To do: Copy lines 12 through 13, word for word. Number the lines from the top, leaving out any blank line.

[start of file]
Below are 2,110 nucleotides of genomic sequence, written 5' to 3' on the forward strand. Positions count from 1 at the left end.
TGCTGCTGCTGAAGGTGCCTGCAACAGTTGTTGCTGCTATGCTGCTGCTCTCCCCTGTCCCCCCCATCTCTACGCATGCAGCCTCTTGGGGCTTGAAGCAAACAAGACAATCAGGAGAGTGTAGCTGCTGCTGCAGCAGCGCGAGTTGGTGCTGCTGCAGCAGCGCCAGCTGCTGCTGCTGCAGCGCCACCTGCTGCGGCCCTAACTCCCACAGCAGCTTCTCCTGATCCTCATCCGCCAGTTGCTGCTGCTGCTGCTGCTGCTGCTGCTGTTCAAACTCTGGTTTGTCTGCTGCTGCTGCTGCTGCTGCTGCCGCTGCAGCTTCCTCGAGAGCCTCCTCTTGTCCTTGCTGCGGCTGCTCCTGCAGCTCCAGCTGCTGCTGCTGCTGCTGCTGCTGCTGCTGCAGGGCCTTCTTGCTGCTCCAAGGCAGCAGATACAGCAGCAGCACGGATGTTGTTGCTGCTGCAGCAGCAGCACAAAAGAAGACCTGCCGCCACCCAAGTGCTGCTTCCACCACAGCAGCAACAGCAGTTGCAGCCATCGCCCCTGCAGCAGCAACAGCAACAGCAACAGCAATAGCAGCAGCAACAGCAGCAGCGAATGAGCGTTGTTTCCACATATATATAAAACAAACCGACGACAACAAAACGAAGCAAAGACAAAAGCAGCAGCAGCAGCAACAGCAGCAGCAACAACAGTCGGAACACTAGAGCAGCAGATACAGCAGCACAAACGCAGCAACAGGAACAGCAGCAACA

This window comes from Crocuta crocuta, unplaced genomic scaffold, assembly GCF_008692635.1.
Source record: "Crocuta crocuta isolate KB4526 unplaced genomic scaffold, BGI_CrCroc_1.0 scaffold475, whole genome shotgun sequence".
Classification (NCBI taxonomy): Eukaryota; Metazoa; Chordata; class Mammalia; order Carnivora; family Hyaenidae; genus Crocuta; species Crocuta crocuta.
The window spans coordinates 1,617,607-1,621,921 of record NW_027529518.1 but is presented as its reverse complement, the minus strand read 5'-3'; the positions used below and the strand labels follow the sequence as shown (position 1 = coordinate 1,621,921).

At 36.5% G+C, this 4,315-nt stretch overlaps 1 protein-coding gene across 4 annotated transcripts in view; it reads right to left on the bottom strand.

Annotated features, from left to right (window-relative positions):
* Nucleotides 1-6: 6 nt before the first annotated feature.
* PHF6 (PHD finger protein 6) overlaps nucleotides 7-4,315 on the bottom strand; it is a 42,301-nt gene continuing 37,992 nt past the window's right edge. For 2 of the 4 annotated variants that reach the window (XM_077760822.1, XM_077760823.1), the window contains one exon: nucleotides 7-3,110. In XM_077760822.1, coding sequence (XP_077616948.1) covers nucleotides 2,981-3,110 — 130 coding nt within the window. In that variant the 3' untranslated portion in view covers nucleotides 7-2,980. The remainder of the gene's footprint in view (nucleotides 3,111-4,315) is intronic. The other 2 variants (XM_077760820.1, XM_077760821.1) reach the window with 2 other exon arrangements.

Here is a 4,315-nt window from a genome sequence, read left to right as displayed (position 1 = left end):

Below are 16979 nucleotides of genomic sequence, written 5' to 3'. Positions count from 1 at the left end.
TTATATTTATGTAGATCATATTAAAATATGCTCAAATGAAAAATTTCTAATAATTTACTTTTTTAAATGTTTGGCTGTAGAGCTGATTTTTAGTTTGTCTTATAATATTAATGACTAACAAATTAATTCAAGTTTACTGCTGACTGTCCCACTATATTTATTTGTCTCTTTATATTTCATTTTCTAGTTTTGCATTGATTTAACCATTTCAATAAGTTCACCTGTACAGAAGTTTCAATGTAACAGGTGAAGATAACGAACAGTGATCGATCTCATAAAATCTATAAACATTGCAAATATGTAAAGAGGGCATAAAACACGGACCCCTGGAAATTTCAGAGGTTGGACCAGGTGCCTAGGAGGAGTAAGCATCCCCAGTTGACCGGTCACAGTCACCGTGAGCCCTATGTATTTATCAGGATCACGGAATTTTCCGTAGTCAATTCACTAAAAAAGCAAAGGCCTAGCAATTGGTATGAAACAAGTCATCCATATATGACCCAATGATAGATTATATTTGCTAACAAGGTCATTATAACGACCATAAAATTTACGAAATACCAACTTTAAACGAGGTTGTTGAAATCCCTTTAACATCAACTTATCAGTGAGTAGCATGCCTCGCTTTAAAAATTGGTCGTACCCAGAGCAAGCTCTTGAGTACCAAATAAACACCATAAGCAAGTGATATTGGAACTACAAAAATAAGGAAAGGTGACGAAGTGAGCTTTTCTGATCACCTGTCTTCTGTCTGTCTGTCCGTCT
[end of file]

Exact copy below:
Below are 16979 nucleotides of genomic sequence, written 5' to 3'. Positions count from 1 at the left end.
TTATATTTATGTAGATCATATTAAAATATGCTCAAATGAAAAATTTCTAATAATTTACTTTTTTAAATGTTTGGCTGTAGAGCTGATTTTTAGTTTGTCTTATAATATTAATGACTAACAAATTAATTCAAGTTTACTGCTGACTGTCCCACTATATTTATTTGTCTCTTTATATTTCATTTTCTAGTTTTGCATTGATTTAACCATTTCAATAAGTTCACCTGTACAGAAGTTTCAATGTAACAGGTGAAGATAACGAACAGTGATCGATCTCATAAAATCTATAAACATTGCAAATATGTAAAGAGGGCATAAAACACGGACCCCTGGAAATTTCAGAGGTTGGACCAGGTGCCTAGGAGGAGTAAGCATCCCCAGTTGACCGGTCACAGTCACCGTGAGCCCTATGTATTTATCAGGATCACGGAATTTTCCGTAGTCAATTCACTAAAAAAGCAAAGGCCTAGCAATTGGTATGAAACAAGTCATCCATATATGACCCAATGATAGATTATATTTGCTAACAAGGTCATTATAACGACCATAAAATTTACGAAATACCAACTTTAAACGAGGTTGTTGAAATCCCTTTAACATCAACTTATCAGTGAGTAGCATGCCTCGCTTTAAAAATTGGTCGTACCCAGAGCAAGCTCTTGAGTACCAAATAAACACCATAAGCAAGTGATATTGGAACTACAAAAATAAGGAAAGGTGACGAAGTGAGCTTTTCTGATCACCTGTCTTCTGTCTGTCTGTCCGTCT